This concept of non-violence and avoidance of conflict even at the costs of a country's sovereignty, soon spilled over to India’s Foreign Policy – which resulted in the Indian government paying much less attention to increasing its military prowess. As a result, India was ill-prepared and much less powerful militarily than China in the 1962 war. The Indian Army was in fact, so unprepared that it didn’t have enough rations and warm clothes to survive the harsh winter climate in the border regions. Nehru did not listen to the advice of his senior army officers, appointed his favoured cronies at top posts regardless of merit; and, as a final straw, pursued a 'Forward Policy' which severely tested the limits of China’s patience and was the final nail in the coffin for the Indian Army. 
The Director of Military operations during that time, Brigadier D. K. Palit makes some insightful statements in an interview here (better format here)

Nehru, after becoming Prime Minister, envisioned a World where India and China were good friends, giving rise to the slogan “Hindi Chini Bhai Bhai”. China responded accordingly but kept its options open. India under Nehru was one of the first countries to recognize communist China. Nehru turned down a permanent UNSC seat in 1955, saying that China deserved it more. However, the facts on the ground were just the opposite. During the run up to the 1962 war, Nehru assumed and in fact was convinced that the Indian Army was superior to the Chinese in every way and that the Chinese would not attack even when Indian posts were established on territory that even India admitted to be Chinese! And thus was born the controversial Forward Policy, for which Nehru, the then Defense Minister Krishna Menon and Chief of General Staff, Lt. General B.M. Kaul, have all taken early credit and later disavowed responsibility. This policy gained further momentum by the fact that the Chinese forces withdrew when Indian outposts advanced towards them. Nehru blatantly ignored Chinese diplomatic protests. India's 'invasion' of Goa in 1961 further alarmed the Chinese.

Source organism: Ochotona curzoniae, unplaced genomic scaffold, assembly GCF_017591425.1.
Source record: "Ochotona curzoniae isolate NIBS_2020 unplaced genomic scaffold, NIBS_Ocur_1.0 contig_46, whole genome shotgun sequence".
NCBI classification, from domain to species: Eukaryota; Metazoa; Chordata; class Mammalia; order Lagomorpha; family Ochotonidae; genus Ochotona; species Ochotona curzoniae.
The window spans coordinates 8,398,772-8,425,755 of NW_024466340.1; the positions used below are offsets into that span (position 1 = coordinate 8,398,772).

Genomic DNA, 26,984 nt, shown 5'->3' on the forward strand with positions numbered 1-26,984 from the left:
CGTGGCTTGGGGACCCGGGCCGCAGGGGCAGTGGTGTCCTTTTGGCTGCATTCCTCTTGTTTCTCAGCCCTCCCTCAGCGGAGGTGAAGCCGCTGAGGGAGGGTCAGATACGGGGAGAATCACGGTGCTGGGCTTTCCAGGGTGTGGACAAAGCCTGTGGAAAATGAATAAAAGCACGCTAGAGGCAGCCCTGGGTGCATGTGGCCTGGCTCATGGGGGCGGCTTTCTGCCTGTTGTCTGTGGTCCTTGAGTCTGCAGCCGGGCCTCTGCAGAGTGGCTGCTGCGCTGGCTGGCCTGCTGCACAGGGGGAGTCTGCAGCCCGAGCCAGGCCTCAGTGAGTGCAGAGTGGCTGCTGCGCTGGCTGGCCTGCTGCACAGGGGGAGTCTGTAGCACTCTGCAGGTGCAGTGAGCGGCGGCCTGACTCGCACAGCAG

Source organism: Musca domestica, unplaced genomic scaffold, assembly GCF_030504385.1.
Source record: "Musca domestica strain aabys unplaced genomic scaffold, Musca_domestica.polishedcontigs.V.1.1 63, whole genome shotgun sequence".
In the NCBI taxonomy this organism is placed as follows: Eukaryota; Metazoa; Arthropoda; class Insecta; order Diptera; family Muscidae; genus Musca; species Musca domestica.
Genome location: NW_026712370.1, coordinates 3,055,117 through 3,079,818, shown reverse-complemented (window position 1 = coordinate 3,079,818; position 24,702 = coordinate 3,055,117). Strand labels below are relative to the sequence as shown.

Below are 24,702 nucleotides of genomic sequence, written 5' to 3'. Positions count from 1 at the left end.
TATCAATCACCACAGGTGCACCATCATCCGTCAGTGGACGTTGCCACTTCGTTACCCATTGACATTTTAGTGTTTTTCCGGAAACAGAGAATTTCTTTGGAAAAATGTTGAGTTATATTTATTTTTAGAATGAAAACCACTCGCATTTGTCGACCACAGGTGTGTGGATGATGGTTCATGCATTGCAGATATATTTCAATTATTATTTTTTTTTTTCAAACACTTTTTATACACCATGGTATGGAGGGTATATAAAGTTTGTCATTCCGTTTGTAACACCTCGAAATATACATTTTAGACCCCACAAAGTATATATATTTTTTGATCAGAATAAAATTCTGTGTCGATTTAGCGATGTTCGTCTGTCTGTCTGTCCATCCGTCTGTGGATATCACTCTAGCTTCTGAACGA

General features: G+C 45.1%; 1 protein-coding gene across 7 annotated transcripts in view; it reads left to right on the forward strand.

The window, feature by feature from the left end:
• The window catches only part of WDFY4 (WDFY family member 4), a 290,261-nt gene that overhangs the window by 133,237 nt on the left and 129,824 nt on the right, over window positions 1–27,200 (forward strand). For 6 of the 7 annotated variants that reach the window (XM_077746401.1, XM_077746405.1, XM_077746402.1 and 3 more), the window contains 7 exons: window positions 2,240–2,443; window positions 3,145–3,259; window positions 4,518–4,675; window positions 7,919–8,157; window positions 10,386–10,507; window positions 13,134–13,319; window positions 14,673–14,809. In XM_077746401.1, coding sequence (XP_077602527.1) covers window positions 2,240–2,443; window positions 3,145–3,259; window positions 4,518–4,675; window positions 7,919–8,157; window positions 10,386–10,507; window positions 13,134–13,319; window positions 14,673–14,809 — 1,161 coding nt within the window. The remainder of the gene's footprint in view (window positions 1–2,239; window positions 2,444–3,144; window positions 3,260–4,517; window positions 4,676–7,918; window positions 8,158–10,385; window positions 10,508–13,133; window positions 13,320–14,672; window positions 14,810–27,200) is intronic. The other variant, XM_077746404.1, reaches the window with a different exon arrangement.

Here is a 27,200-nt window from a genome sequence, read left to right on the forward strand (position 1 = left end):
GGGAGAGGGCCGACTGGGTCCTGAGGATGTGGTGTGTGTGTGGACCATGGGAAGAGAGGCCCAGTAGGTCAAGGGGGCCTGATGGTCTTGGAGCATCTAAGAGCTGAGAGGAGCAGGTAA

In fact, the Chinese leaders were surprised at the feeble response to their attack. What is surprising is that in that war, not a single Chinese soldier was taken prisoner; while the Chinese took 3,968 Indian prisoners, which were returned the following year. (Much later it emerged that the Indian Army had actually taken two Chinese prisoners and were held as foreign spies in India. In 2003, during Vajpayee’s visit to China, they were returned)